“Marx contributed to the theory of economic development in three respects, namely, in broad respect of proving an economic interpretation of history, in the narrower respect of specifying the motivating forces of capitalist development, and in the final respect of suggesting an alternative-path of planned economic development.”

Materialistic Interpretation of History: The materialistic interpretation of history attempts to show that all historical events are the result of a continuous economic struggle between different classes and groups in society. The main cause of this struggle is the conflict between ‘the mode of production’ and the ‘relations of production’.

The mode of production refers to a particular arrangement of production in a society that determines the entire social, political and religious way of living.

The relations of production relate to the class structure of a society ‘uniquely characterized’ by the following components: (i) the organization of labour in a scheme of division and co-operation, the skills of labour, and the status of labour in the social context with respect to degrees of freedom or servitude; (ii) the geographical environment and the knowledge of the use of resources and materials; and (iii) technical means and processes and state of science generally.


According the Marx, every society’s class structure consists of the propertied and the non-propertied classes. Since the mode of production is subject to change, a stage comes in the evolution of a society when the forces of production come into clash with the society’s class structure the existing property relations “turn into fetters” on the forces of production then comes the period of ‘social revolution’. This leads to the class struggle-the struggle between the haves and the have-nots-which ultimately overthrows the whole social system.

Surplus Value: Marx uses his theory of surplus value as the economic basis of the ‘class struggle’ under capitalism and it is on the basis of his theory of surplus value that he builds the superstructure of his analysis of economic development. Class struggle is simply the outcome of accumulation of surplus value in the hands of a few capitalists.

Capitalism, according to Marx, is divided into two great protagonists: the workers who sell their ‘labour-power’ and the capitalists who own ‘the means of production’. Labour power is like any other commodity. The laborer sells his labour for what it is worth in the labour market, viz., for its value.

And its value, like the value of any other commodity, is the amount of labour that it takes to produce labour-power. In other words, the value of labour-power is the value of the means of subsistence necessary for maintenance of the laborer, which is determined by the number of hours necessary for its production.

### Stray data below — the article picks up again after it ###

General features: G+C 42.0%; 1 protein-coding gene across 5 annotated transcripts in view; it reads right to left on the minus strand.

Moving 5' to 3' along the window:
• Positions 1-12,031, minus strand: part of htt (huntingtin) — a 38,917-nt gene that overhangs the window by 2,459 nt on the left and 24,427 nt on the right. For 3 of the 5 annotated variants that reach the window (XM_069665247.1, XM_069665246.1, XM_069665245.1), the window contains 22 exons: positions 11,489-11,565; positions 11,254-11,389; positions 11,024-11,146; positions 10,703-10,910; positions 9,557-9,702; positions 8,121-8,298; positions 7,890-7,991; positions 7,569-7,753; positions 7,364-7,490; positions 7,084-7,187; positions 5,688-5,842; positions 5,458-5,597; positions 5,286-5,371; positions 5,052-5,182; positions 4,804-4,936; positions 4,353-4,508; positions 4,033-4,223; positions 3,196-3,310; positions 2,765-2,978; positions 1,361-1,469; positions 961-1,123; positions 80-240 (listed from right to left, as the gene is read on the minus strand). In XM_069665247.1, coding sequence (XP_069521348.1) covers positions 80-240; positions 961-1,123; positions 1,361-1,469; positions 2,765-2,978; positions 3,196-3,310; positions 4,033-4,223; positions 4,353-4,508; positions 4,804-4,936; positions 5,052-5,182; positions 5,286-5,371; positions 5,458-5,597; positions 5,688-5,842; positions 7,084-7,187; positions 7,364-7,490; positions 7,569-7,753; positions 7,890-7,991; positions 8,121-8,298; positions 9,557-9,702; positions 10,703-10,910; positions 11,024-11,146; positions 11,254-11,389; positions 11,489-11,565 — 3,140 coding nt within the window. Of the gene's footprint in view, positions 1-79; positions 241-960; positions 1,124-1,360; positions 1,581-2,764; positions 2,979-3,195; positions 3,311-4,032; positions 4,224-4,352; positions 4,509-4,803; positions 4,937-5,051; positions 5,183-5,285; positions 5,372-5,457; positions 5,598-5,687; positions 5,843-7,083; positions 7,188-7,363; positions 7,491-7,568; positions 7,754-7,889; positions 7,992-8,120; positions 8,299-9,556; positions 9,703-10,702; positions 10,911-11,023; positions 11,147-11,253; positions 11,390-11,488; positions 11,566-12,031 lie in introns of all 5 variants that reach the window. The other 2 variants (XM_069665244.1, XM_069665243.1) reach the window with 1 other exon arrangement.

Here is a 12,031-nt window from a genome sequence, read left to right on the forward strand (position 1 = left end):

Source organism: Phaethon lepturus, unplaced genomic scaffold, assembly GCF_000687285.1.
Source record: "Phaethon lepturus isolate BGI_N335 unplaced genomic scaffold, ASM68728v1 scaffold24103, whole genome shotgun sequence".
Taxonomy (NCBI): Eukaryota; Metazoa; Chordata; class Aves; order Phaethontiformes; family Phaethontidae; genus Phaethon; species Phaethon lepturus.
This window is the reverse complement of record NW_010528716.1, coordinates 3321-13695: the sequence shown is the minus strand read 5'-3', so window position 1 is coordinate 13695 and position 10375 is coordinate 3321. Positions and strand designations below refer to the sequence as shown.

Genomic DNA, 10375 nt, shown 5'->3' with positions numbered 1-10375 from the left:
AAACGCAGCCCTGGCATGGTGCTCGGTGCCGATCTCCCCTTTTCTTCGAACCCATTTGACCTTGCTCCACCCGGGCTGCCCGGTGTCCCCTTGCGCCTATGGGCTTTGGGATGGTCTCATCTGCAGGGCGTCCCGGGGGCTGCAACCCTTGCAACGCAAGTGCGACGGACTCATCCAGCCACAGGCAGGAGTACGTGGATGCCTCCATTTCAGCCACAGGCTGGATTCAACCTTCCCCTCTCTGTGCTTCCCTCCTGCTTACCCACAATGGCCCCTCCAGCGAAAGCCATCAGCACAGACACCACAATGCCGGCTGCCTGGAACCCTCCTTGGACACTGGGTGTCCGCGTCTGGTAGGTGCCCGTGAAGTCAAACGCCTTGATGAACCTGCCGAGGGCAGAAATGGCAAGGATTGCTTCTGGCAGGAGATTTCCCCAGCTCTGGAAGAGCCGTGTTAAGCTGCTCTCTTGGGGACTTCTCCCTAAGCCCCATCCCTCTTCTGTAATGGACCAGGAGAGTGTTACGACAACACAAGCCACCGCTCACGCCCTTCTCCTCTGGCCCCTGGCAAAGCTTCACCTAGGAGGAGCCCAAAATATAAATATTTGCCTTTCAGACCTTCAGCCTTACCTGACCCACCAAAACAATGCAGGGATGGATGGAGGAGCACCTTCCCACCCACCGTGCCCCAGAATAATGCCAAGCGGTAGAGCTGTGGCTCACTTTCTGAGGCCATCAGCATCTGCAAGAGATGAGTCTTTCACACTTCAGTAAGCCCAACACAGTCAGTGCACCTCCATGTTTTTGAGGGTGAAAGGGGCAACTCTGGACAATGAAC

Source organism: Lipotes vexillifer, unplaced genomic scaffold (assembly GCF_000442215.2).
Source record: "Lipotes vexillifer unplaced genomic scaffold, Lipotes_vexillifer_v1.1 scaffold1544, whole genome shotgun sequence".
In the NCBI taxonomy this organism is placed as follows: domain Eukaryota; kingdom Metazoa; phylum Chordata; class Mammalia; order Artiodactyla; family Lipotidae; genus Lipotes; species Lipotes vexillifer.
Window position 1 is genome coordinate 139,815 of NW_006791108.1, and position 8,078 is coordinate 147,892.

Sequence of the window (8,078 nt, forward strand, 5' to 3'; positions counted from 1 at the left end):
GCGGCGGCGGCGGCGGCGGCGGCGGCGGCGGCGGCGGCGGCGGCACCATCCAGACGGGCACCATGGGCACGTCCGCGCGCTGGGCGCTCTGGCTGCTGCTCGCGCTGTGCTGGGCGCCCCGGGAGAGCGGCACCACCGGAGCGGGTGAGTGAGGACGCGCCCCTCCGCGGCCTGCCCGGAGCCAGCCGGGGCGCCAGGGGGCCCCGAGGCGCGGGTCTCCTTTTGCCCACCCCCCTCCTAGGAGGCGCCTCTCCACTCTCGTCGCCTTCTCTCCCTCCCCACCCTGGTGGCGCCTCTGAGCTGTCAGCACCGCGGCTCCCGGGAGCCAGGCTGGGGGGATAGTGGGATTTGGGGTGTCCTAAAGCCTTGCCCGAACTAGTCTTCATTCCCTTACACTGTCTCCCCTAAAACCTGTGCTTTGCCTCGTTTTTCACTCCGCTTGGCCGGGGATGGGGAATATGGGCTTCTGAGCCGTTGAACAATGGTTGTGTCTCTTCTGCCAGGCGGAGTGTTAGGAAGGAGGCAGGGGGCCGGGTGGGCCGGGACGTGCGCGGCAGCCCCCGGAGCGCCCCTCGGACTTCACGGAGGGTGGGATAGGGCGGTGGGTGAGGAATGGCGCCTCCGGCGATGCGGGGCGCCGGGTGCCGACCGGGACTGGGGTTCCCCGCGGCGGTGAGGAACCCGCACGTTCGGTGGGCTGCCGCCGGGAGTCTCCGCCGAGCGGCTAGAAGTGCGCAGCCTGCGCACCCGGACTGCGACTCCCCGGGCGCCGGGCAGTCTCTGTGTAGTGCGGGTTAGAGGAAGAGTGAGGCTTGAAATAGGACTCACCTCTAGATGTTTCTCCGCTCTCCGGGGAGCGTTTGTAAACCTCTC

According to Marx, the value of the commodities necessary for the subsistence of the labour is never equal to the value of the produce of that labour. If a laborer works for a ten-hour day, but it takes him six hours’ labour to produce goods to cover his subsistence, he will be paid wages equal to six hours’ labour.

The difference worth 4 hours’ labour goes into the capitalists pocket in the form of net profits, rent and interest. Marx calls this unpaid work “surplus value”. The extra labour that a laborer puts in and for which he receives nothing, Marx calls “surplus labour”

Capital Accumulation: According to Marx, it is surplus labour hat leads to capital accumulation. This supererogatory labour simply augments the capitalist’s profits. The capitalists’ main motive is to increase the surplus value which goes to swell his profits.

He tries to maximize his profits in three ways; (1) by prolonging the working day in order to increase the working hours of surplus labour. If the working hours are extended from ten to twelve, the surplus will automatically increase from four to six; (2) by diminishing the number of hours required to produce the labor’s sustenance. If they were reduced from six to fur, the surplus would again rise from four to six. It also tantamount to a reduction in the subsistence wage; (3) by ‘the speeding up of labour’, i.e., increasing the productivity of labour. This requires a technological change that helps in raising the total output and lowering the cost of production.